Tuesday, May 19, 2015

Time On Your Side? (Sometimes, Sometimes Not) – Conflicts, Disqualifications & Billing Records

Several interesting updates to share. First up: "Tensegrity DQ'ed in Suit Against Former Weil Client" --
  • "It's been nearly 10 years since Matthew Powers and Steven Cherensky handled patent and trade secret cases for Micron Technology Inc. while working at Weil, Gotshal & Manges. But on Friday they were disqualified from a case against Micron and their former law firm over the same NAND flash technology. Despite the passage of time and updates to NAND, U.S. District Judge Richard Andrews ruled there was still too much risk that Micron's confidences could be used against the company."
  • "'In addition, the fact that Messrs. Powers and Cherensky might be required to depose and cross examine the very same witnesses they previously represented creates the appearance of switching sides,' Andrews wrote in Innovative Memory Solutions v. Micron Technology."
  • "It's the second time Powers has been disqualified from a case against a former client since leaving Weil Gotshal in 2011 to launch Tensegrity Law Group, a plaintiff-side intellectual property firm. Powers represented numerous big technology companies during his 18 years at Weil, so steering clear of conflicts at Tensegrity has posed some challenges."
  • "Powers and Chernesky billed 4,000 hours on patent and trade secret cases for Micron and Lexar, a company Micron acquired in 2006, according to Andrews' opinion. Micron intends to argue that the Innovative Memory patents can be traced to confidential trade secrets that leaked from Lexar, so that previous representation is directly at issue, Micron argues."
Next: "Sydney law firm ruled to be in conflict" --
  • "A Nova Scotia Supreme Court justice has ruled a Sydney law firm made a mistake in accepting a retainer from a client involved in a land dispute with another client represented by the firm. In a decision released Wednesday, Justice Frank Edwards granted the application by Jacqueline Lappin that the firm of Sampson McDougall was in a conflict and should not represent another client with whom Lappin was embroiled in a land dispute."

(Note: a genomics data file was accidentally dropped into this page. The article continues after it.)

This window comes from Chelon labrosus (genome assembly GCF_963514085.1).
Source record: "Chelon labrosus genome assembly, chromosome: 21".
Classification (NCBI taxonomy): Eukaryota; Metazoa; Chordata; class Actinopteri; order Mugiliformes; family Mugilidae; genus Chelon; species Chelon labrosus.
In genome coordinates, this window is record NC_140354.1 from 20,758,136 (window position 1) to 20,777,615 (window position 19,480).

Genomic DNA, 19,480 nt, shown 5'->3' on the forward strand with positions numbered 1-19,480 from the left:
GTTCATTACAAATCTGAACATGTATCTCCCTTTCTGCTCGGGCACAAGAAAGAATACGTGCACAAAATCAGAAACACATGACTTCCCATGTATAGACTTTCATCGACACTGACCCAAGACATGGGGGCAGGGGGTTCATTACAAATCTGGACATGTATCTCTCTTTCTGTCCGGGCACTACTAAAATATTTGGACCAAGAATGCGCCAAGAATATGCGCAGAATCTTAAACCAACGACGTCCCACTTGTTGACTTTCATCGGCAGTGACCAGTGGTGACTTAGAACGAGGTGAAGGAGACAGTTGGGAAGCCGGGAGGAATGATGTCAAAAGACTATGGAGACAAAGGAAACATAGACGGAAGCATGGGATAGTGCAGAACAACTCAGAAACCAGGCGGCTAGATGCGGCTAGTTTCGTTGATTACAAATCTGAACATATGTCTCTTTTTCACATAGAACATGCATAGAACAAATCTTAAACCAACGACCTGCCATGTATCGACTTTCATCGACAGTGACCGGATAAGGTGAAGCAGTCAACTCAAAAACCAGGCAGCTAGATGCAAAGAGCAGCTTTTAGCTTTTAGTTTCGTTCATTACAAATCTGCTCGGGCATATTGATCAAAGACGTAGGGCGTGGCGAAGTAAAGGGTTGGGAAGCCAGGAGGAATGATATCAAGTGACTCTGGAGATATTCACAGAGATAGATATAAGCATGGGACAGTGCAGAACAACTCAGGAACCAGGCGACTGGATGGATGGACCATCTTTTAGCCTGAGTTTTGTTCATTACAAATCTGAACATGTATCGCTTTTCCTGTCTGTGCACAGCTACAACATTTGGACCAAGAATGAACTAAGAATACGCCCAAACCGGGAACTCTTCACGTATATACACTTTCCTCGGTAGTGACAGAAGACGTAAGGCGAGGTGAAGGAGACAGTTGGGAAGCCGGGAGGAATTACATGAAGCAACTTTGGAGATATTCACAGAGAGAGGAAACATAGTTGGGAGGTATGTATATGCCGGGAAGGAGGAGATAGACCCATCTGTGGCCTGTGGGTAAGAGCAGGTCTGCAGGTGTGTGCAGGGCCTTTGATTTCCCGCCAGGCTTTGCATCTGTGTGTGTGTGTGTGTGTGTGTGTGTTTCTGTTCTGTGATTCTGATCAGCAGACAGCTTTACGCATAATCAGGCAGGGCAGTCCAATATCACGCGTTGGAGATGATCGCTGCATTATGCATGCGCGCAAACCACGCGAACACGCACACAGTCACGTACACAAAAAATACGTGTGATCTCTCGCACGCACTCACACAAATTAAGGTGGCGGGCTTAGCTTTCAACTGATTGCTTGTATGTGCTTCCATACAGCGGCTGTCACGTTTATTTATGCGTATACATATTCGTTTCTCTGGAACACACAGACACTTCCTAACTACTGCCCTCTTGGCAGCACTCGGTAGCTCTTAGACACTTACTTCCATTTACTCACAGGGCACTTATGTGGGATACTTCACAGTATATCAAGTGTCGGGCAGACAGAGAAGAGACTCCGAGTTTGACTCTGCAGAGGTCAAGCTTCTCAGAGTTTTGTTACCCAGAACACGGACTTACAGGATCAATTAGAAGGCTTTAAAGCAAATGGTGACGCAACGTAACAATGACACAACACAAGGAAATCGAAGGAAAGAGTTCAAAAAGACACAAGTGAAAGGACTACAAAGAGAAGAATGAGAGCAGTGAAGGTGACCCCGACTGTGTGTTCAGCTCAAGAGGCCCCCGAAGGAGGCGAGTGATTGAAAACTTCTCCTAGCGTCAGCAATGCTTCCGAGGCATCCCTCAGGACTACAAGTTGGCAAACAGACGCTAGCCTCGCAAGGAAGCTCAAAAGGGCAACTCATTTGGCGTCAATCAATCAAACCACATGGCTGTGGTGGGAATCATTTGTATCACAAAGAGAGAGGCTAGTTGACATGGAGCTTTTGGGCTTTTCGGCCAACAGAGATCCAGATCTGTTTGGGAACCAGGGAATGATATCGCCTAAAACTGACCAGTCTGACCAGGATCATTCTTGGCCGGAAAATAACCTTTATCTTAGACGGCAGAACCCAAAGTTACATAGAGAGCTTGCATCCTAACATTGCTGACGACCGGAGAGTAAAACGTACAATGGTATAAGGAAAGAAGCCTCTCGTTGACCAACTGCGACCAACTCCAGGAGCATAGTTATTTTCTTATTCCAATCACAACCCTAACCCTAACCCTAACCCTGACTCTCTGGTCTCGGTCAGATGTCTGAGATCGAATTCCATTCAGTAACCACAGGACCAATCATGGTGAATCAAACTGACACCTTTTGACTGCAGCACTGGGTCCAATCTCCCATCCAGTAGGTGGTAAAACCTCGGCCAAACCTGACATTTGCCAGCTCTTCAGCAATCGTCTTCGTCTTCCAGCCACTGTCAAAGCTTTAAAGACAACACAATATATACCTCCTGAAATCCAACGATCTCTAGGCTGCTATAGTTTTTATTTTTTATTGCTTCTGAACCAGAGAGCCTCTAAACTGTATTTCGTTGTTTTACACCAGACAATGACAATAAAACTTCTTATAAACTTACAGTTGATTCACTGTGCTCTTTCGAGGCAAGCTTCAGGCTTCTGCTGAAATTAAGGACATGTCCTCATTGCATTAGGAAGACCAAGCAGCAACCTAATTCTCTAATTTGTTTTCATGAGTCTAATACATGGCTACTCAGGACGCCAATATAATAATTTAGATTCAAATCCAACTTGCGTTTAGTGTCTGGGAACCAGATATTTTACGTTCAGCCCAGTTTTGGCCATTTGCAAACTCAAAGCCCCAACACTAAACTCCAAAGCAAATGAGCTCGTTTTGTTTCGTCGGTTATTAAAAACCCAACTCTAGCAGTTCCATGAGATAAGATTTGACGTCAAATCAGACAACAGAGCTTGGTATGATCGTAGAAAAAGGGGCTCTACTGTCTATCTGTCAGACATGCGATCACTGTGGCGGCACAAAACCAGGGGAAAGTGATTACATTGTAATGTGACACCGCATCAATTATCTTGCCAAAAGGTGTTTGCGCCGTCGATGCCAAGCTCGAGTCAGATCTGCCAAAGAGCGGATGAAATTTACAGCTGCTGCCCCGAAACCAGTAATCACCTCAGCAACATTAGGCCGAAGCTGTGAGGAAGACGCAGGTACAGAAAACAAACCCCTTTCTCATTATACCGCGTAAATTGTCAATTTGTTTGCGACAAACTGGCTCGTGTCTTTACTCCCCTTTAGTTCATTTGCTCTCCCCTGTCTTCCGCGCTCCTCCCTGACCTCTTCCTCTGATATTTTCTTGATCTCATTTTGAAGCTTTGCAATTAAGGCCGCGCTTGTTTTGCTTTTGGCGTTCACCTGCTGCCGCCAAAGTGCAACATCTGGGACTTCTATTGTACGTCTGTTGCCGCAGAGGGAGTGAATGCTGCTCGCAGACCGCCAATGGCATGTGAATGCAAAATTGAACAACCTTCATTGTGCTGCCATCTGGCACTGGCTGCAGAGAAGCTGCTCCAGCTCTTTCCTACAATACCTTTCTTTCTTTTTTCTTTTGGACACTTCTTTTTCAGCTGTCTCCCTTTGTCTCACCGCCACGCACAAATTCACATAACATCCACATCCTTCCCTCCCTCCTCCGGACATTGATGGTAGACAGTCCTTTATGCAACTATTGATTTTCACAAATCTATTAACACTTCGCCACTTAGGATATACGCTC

• "In September, construction began and Lappin contacted senior and founding partner of the firm, Robert Sampson, who advised she had a good case for establishing an easement and that he would speak to the previous owner of the property. Further, Sampson said he would write to Bauer demanding he halt the construction of the fence."
  • "In a conversation with a firm representative later in the month, Lappin was advised the firm was in a conflict and would not be able to represent her."
  • "There is no evidence that, prior to accepting the respondent's (Bauer) retainer, Sampson McDougall conducted a conflict check and satisfied itself that it was not in possession of confidential information from the applicant (Lappin)," Edwards wrote, adding that from the outset he would disqualify Sampson McDougall on the basis of having represented Lappin in 2010...He said the evidence of Lappin was clear in that she considered herself to be an ongoing client of the firm, and that contact with firm members was in accordance with that belief."
Finally: "Billing Records Are Confidential Even if They Contain No Legal Advice" --
  • "Billing statements are 'confidential communications' within the meaning of California's attorney-client privilege statute and thus categorically exempt from disclosure under the state's public records law, the California Court of Appeal, Second District, held April 13."
  • "The ruling—which answers a question of first impression that has divided courts around the country—denied a petition that the ACLU of Southern California filed after Los Angeles County officials rejected an open records request for the billing invoices of law firms to which the county paid nearly $40 million in a single year to defend it against a spate of police brutality lawsuits."
  • "Writing for the court, Justice Richard D. Aldrich said the county validly invoked a statutory exemption that applies to records containing confidential communications protected by the attorney-client privilege."
  • "The court said there was no controlling case law on “whether billing statements qualify as privileged communications” under Cal. Evid. Code §952, which codifies the attorney-client privilege."

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